In The Shock Doctrine , Naomi Klein spends a fair amount of time outlining the free market blather of Milton Friedman and his demented acolytes, and then proceeds to show how these policies have been implemented throughout the world, by way of one form of shock therapy or another. She compares this economic shock therapy (new economic rules implemented at the moment of crisis) to actual physical torture. I was prepared to find this torture metaphor simplistic; I find that it is not. The book is simply devastating.
When it comes to the Chicago Boys and their ilk, the question must be asked: were they extremely cynical or extremely stupid? Both? In A Brief History of Neoliberalism, Harvey argues that their rhetoric on freedom was exactly that, rhetoric, that they knew full well the damage they were doing, but didn't care, or rather that it was exactly this damage they wanted to do (that is, to echo zunguzungu's use of James Ferguson's The Anti-Politics Machine, the very apparent failure was the desired result, was success itself: "Sometimes there are structural reasons why 'failure' only reproduces the conditions which necessitate yet more failure."). This is certainly possible, even likely. Is it also possible that they believe all their nonsense about the free market? That they truly believe that it is the best way for the most freedom, for the most people? I suspect it's some combination, with varying degrees depending on the ideologue (recalling that, for example, the American planners--men like George Kennan--of the immediate post-WWII period knew the Soviet Union was no real threat, but by the 1980s we had a situation where, to loosely quote Lewis Lapham from memory, we had a president in Ronald Reagan who believed the movie was true).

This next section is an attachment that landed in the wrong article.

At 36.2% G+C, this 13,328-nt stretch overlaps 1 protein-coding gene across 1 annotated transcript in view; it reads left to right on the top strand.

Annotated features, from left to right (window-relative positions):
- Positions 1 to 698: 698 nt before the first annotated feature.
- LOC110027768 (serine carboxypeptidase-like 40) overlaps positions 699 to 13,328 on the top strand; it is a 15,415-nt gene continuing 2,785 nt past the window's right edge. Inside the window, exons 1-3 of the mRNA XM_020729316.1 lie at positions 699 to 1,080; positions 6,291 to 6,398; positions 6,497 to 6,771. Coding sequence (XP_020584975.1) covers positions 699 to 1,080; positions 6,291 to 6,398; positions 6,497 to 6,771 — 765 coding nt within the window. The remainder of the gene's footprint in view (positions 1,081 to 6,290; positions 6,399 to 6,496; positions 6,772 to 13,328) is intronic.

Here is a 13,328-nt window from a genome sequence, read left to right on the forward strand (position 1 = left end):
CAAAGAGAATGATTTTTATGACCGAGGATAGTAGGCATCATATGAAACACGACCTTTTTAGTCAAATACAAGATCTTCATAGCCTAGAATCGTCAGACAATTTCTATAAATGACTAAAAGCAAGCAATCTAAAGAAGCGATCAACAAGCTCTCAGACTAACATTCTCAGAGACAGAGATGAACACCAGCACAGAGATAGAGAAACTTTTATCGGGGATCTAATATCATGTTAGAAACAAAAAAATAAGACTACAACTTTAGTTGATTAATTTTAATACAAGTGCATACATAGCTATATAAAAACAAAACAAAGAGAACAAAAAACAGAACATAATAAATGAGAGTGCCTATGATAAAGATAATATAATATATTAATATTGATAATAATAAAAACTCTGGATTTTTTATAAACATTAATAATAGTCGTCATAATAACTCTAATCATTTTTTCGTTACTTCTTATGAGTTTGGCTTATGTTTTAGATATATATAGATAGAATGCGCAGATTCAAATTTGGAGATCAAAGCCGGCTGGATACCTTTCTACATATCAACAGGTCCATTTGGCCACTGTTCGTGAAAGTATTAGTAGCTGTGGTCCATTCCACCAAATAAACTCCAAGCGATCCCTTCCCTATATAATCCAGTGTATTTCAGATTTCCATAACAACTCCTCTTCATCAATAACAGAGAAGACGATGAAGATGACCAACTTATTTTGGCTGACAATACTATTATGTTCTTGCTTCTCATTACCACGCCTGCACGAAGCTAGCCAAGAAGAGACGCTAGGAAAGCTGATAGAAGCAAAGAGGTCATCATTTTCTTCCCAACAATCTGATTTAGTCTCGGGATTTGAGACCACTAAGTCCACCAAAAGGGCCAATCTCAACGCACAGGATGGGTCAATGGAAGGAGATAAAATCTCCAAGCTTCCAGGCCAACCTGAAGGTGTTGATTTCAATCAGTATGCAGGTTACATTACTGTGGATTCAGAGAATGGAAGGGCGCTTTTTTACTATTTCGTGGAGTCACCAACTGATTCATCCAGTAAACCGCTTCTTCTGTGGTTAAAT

As narrated by Klein, and in more detail by Michael Schwartz in War Without End: The Iraq War in Context, the Americans in charge of the invasion and occupation of Iraq (and its anticipated magical conversion into a free market paradise) seem to have been genuinely surprised that things didn't go well, while at the same time they very clearly intended for utter destruction and chaos. The stereotype of the quiet American is of a patriot with good intentions, characterized by well-meaning bumbling. But these so-called good intentions amount to a refusal to consider that anyone would want anything other than the American way of life, such as it is, with freedom narrowly understood as commitment to free market fundamentalism (combined with an inability to understand that those genuine freedoms Americans do have, have nothing to do with the free market and have been fought for, not bestowed). In Iraq, this results in the deliberate destruction of a country, to be followed by a shiny new country completely run according to free market ideology, so they can be just like Americans (except, only poor Americans, apparently, since previously well-positioned Iraqis were not given the opportunity to even become owners of privatized firms). It being impossible to run a country according to the free market, extreme violence, as ever, is needed. Such good intentions are of course essentially malevolent.